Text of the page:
Even though we walked by these doors often, they never offered us a peek inside.
Teal blue and terra cotta seemed to be a favorite color combination.
So many of the doors we encountered made us want to see what was inside.
Often the door’s beauty was enhanced by its surroundings.
Teal and terra cotta again… embraced by the bright blossoms of the bougainvillea.
Interesting translations: the sign over the door reads something like Bar of the Female Dog (or “Bitch”, which has the same negative meaning as in English). The sign to the side indicates that no women, people in uniforms, or anyone underaged are allowed. This was not an establishment in operation… I think the painted signs were just for fun. 
It looked like there were several layers of colors on this door.

Don’t forget to head on over to Norm’s blog to view his collection of doors from his trip to Nova Scotia, then click on the blue frog at the end of his post to see what others have shared.

Thursday Doors: Rounded Doors

This week, I’m sharing more of the beautiful doors we found in San Miguel de Allende, Mexico. Over our seven-week stay, I took so many door pictures that I decided to break them into groups. Last week, I shared pictures of Carved Doors, and this week all the doors are rounded at the top.
Some doors are set off with rich paint colors and some have intricate stonework as their frames, but all are indicative of the stunning architectural details found all over this colonial Mexican town.

We walked by this stunning building almost daily during our housesit. Since it fronted a narrow walkway, it was difficult to get the whole building in a single frame.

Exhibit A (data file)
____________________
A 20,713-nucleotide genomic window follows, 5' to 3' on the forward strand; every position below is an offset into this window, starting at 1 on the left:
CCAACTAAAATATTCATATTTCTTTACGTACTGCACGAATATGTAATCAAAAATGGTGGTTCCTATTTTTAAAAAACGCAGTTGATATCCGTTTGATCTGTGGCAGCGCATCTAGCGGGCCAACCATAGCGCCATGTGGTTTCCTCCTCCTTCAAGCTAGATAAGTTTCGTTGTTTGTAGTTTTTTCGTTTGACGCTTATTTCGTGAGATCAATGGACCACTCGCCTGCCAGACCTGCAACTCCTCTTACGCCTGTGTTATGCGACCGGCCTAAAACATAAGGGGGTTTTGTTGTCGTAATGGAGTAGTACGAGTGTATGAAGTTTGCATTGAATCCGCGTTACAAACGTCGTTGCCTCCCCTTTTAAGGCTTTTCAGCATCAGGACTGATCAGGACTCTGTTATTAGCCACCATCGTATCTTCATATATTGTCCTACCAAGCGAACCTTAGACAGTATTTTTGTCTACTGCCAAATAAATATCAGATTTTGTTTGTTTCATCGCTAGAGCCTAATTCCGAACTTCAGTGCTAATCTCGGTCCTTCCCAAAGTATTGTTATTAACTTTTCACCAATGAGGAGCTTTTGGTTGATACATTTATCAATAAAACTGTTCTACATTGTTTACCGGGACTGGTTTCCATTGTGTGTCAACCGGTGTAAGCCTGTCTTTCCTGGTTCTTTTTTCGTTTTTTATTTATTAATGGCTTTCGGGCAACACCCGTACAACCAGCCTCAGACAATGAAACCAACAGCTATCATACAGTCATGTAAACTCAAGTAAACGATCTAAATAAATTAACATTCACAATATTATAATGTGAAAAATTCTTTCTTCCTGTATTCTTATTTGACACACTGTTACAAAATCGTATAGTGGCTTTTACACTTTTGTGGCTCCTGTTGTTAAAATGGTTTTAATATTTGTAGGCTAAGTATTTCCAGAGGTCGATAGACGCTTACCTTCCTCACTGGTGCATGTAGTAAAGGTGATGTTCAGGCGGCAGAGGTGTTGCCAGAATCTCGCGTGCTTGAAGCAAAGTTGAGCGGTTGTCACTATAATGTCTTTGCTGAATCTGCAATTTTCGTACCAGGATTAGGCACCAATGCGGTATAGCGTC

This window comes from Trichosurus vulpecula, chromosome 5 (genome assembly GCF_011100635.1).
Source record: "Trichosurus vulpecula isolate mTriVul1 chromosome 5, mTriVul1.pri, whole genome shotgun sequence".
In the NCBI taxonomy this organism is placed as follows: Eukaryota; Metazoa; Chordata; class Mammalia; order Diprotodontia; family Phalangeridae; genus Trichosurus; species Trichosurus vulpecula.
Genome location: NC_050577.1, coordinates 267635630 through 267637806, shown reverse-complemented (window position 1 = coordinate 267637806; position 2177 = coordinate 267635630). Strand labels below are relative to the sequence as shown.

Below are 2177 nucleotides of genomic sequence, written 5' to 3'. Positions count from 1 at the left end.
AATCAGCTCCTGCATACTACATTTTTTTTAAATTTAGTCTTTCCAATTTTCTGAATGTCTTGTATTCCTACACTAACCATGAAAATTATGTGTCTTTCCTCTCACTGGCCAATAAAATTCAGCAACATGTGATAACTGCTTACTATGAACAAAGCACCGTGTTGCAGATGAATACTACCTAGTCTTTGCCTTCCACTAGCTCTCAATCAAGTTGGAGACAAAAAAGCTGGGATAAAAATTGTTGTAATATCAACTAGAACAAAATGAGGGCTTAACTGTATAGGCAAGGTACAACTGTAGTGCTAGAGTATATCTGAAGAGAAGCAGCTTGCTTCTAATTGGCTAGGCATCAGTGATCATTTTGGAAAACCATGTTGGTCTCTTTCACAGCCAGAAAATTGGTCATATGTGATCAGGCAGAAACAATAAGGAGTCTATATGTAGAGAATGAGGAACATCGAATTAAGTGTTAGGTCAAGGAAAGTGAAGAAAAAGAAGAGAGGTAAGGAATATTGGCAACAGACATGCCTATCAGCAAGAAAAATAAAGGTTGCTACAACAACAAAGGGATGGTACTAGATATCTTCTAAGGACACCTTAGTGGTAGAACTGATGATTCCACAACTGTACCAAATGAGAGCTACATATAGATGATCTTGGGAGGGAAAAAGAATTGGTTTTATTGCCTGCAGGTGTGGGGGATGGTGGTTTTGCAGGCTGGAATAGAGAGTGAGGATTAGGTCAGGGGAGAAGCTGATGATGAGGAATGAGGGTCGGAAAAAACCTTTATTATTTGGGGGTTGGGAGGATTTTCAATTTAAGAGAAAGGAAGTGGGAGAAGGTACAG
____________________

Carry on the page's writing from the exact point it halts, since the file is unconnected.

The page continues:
I love everything about this door – the color, the ironwork, and the beautiful stone surrounding it.
I really like the contrast of the modern door and the aged stonework.
Another residential door that I would love to open and see inside.
The muted color of the door and the warmly painted building made a lovely scene.
Bougainvillea vines frame this door, the red blossoms a striking contrast with the wall color.

 

Don’t forget to head on over to Norm’s blog to view his collection of doors, then click on the blue frog at the end of his post to see what others have shared.

Thursday Doors: Carved Doors

I was not at all surprised to find a plethora of door pictures among the hundreds of images I took when visiting San Miguel de Allende. After all, spending seven weeks exploring a colonial Mexican town known for its beauty, history, and culture of art (both old and new), is bound to keep my camera busy.

After going through my images and picking the ones that I thought were most interesting, I still had way too many to share in a single post. To avoid door-overload (is that even possible?), I have put them into groups (carved, rounded, weathered, opened, decorated, and not doors), each of which will be shared over the coming weeks.